As mentioned in the previous section, when working out or in this case, running, you quickly learn that if you stop for too long, you have to start all over again.

It (almost) didn’t matter how much progress I made: if I stopped for 4 days or more… it was back to square one.  Well, maybe not square one but you’d be surprised how quickly all your progress goes away.

After a few weeks of running, it all finally became so clear: I was already doing all the right things to get better (on my journey to overcome addiction and depression).

I was listening to positive audio, meditating, cooking my own meals, exercising, speaking to my family on the phone instead of avoiding contact, journaling, etc.

The problem was that I was not being consistent at all. I was doing them one week, and then forgetting about them the next two weeks.

As a result, my efforts were systematically wiped out… by me! By my own laziness.

That sudden realization brought me back to the five (yes, FIVE) excruciating years I had spent working on (or should I say, dying on) my thesis: writing a little, then stopping for a few weeks, then writing a bit more, then stopping again… And how every time I would go back to it, it felt like I was starting all over again.

By becoming serious about running, I finally noticed, and understood, all of that.

Life lesson_running

In my home country, we have a saying that could be translated as follows: it’s like washing your hands and wiping them on the floor.

That was precisely what I had been doing for (at least) the last 10 years of my life!

I must say, it was a apinful realization. But thankfully, I got over it and decided: no more! And that’s how I put being consistent at the top of my priority list for the next few months (years now).

Beginning with running.

I didn’t change overnight. And still, struggle with this. But within 3 months of deciding to be more consistent, I was able to achieve more progress in regards to my mental health for example, than I have in the past two years (!).

Key takeway:

If you decide to do it, you must commit. You can’t half-ass it.

8. Progress is happiness

As you can probably tell by now, running has significantly changed my perspective on so many things.

By being consistent in my efforts and keeping at it, I was able to achieve progress I had never thought possible.

With every week passing, I could see not only progress but also the very tangible results.

Not only was I doing the things I never thought I could do, but I was becoming better at them.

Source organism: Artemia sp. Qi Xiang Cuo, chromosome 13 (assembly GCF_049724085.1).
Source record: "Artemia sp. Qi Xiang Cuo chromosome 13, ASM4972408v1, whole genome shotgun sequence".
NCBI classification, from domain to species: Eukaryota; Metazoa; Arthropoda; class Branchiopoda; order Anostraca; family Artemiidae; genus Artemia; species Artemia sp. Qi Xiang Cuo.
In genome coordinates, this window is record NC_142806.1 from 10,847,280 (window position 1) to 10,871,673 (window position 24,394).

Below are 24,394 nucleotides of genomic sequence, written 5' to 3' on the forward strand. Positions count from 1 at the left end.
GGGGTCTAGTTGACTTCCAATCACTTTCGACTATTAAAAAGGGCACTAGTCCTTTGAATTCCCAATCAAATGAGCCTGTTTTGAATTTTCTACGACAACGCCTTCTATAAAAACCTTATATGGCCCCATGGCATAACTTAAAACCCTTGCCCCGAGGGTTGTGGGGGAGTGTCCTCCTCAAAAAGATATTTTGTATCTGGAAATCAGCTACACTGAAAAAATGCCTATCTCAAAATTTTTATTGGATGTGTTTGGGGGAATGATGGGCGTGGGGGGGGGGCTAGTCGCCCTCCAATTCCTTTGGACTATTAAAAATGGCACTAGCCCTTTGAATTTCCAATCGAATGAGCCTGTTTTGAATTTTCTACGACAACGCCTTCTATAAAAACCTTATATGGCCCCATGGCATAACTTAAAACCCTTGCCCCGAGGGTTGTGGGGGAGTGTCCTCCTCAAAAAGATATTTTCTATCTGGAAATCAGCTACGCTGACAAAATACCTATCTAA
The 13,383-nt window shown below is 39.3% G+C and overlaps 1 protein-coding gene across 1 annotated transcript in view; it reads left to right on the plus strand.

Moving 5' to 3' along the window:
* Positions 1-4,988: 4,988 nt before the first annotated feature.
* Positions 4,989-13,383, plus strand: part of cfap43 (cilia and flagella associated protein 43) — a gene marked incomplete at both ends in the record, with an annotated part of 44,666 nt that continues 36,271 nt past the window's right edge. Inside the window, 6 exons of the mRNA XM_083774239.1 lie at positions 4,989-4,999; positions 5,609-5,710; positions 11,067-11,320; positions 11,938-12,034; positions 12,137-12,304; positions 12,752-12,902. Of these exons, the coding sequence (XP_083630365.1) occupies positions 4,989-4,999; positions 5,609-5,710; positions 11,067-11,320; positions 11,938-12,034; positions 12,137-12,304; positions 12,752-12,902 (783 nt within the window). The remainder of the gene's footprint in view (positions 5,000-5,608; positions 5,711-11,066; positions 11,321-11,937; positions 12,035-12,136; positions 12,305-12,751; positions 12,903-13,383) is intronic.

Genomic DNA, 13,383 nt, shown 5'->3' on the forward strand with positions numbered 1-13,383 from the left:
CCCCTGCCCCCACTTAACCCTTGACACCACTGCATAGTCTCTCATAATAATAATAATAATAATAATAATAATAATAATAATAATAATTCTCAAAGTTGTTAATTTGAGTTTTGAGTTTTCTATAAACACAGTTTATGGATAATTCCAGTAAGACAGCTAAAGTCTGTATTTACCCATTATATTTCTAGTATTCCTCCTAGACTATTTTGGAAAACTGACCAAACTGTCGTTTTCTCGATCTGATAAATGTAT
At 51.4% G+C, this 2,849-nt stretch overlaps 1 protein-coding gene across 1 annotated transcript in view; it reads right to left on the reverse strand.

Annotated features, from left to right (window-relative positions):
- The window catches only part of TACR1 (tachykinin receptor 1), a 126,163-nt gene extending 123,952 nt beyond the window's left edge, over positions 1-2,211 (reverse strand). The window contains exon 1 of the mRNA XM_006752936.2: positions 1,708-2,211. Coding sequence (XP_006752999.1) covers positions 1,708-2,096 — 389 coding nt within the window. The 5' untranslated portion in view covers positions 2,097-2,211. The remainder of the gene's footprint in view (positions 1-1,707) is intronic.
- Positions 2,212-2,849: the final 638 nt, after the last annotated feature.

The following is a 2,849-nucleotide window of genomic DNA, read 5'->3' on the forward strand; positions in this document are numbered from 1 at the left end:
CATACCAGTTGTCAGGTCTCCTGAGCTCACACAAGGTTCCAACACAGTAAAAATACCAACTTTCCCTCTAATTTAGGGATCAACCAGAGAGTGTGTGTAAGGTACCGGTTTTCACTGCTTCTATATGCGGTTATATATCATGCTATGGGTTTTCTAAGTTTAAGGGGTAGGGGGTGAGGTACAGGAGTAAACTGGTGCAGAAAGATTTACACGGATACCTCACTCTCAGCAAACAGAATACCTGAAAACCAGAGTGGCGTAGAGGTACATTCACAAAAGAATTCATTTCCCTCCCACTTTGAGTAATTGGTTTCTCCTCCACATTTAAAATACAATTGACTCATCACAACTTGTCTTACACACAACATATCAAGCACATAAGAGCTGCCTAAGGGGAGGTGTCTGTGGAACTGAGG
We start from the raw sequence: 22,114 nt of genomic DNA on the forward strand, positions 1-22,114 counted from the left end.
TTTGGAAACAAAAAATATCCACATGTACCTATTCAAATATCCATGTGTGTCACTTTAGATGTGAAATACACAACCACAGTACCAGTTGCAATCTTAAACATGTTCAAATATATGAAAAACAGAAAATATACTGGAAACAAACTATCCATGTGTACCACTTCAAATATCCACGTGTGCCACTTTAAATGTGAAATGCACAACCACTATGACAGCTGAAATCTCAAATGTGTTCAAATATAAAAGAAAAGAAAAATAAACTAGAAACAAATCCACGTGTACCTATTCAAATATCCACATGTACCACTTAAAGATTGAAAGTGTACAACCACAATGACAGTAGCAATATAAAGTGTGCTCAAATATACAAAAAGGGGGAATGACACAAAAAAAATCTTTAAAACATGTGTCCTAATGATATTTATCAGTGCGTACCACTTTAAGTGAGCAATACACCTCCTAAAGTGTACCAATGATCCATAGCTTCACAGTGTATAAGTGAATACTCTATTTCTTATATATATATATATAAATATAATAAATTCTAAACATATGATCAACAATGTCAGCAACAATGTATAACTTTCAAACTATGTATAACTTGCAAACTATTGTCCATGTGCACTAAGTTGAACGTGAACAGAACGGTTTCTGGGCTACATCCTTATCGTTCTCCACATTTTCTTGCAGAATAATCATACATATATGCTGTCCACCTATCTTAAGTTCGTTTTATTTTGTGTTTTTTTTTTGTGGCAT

I was keeping promises made to myself even though there was no one watching but me.

And I slowly started to rediscover feelings I had long forgotten about. Feelings like pride and self-respect.

With those new feelings emerging, my self-image (or identity) slowly began to shift too. I was proving to myself I could succeed at something all on my own, and despite not being ‘good’ at it at first.

I slowly started to gain confidence in my abilities, which is something I was never really able to do in the past. And now, I feel more open to new experiences, even scary ones because I believe I can become good at, and enjoy things, even if at first I perform poorly. With practice and a bit of effort, I can always get better.  

Key takeaway:

When you make progress, you become proud of yourself and it positively impacts your self-esteem.

Important life-lessons and Mental benefits of running

  • Running has taught me that it’s not simply about aiming higher, it’s about keeping on aiming higher, even after you’ve reached your initial goal.
  • In other words: No pain, no gain.
  • Or, It gets worse before it gets better.
  • Or to borrow Jonh C. Maxwell’s words: “You have to give up to go up”.
  • The point is, stop avoiding the pain; push through the pain. Then rest, and reward yourself.
  • At least try before saying you can’t. Even when you are certain you can’t.
  • How often do we not do something because we think that we are too tired, that we will suck, or we simply don’t feel like it? Thanks to running I’ve learned that a little pain, not feeling like it or doubting myself are never good enough reasons for me to not do the things I said I would do, or at least try.
  • And just because I think I cannot do something, it doesn’t mean that I actually can’t. That is a very powerful and liberating belief.
  • Now, I give a lot less importance to self-doubt and negative self-talk. I try to not think so much about the outcome, but I simply go for the things I want and give my best.
  • If you decide to do it, you must commit. You can’t half-ass it.
  • When you make progress, you become proud of yourself and it positively impacts your self-esteem.

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About Steph

I am a personal growth/self-management enthusiast. I was able to completely transform my life using everything I share here. I hope this blog helps you transform yours as well.